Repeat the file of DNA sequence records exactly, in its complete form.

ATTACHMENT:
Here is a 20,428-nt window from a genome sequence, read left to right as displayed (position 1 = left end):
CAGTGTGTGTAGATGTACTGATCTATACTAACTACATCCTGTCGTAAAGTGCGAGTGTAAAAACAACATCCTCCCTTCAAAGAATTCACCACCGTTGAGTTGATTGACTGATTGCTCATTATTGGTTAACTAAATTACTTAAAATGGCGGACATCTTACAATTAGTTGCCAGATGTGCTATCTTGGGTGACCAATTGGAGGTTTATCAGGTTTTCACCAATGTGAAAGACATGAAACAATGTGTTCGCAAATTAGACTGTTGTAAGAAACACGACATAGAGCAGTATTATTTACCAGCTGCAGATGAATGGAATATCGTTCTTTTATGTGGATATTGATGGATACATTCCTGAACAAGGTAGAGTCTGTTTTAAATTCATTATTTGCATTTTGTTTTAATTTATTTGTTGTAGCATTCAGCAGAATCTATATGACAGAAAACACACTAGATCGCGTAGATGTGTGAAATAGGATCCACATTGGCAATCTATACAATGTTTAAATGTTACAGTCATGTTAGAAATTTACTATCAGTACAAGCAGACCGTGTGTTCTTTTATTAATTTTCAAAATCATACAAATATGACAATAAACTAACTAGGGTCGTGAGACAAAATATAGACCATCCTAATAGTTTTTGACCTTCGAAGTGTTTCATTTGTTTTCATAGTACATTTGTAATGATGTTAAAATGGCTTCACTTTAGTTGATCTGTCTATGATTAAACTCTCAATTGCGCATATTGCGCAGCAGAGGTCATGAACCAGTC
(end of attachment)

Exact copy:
Here is a 20,428-nt window from a genome sequence, read left to right as displayed (position 1 = left end):
CAGTGTGTGTAGATGTACTGATCTATACTAACTACATCCTGTCGTAAAGTGCGAGTGTAAAAACAACATCCTCCCTTCAAAGAATTCACCACCGTTGAGTTGATTGACTGATTGCTCATTATTGGTTAACTAAATTACTTAAAATGGCGGACATCTTACAATTAGTTGCCAGATGTGCTATCTTGGGTGACCAATTGGAGGTTTATCAGGTTTTCACCAATGTGAAAGACATGAAACAATGTGTTCGCAAATTAGACTGTTGTAAGAAACACGACATAGAGCAGTATTATTTACCAGCTGCAGATGAATGGAATATCGTTCTTTTATGTGGATATTGATGGATACATTCCTGAACAAGGTAGAGTCTGTTTTAAATTCATTATTTGCATTTTGTTTTAATTTATTTGTTGTAGCATTCAGCAGAATCTATATGACAGAAAACACACTAGATCGCGTAGATGTGTGAAATAGGATCCACATTGGCAATCTATACAATGTTTAAATGTTACAGTCATGTTAGAAATTTACTATCAGTACAAGCAGACCGTGTGTTCTTTTATTAATTTTCAAAATCATACAAATATGACAATAAACTAACTAGGGTCGTGAGACAAAATATAGACCATCCTAATAGTTTTTGACCTTCGAAGTGTTTCATTTGTTTTCATAGTACATTTGTAATGATGTTAAAATGGCTTCACTTTAGTTGATCTGTCTATGATTAAACTCTCAATTGCGCATATTGCGCAGCAGAGGTCATGAACCAGTC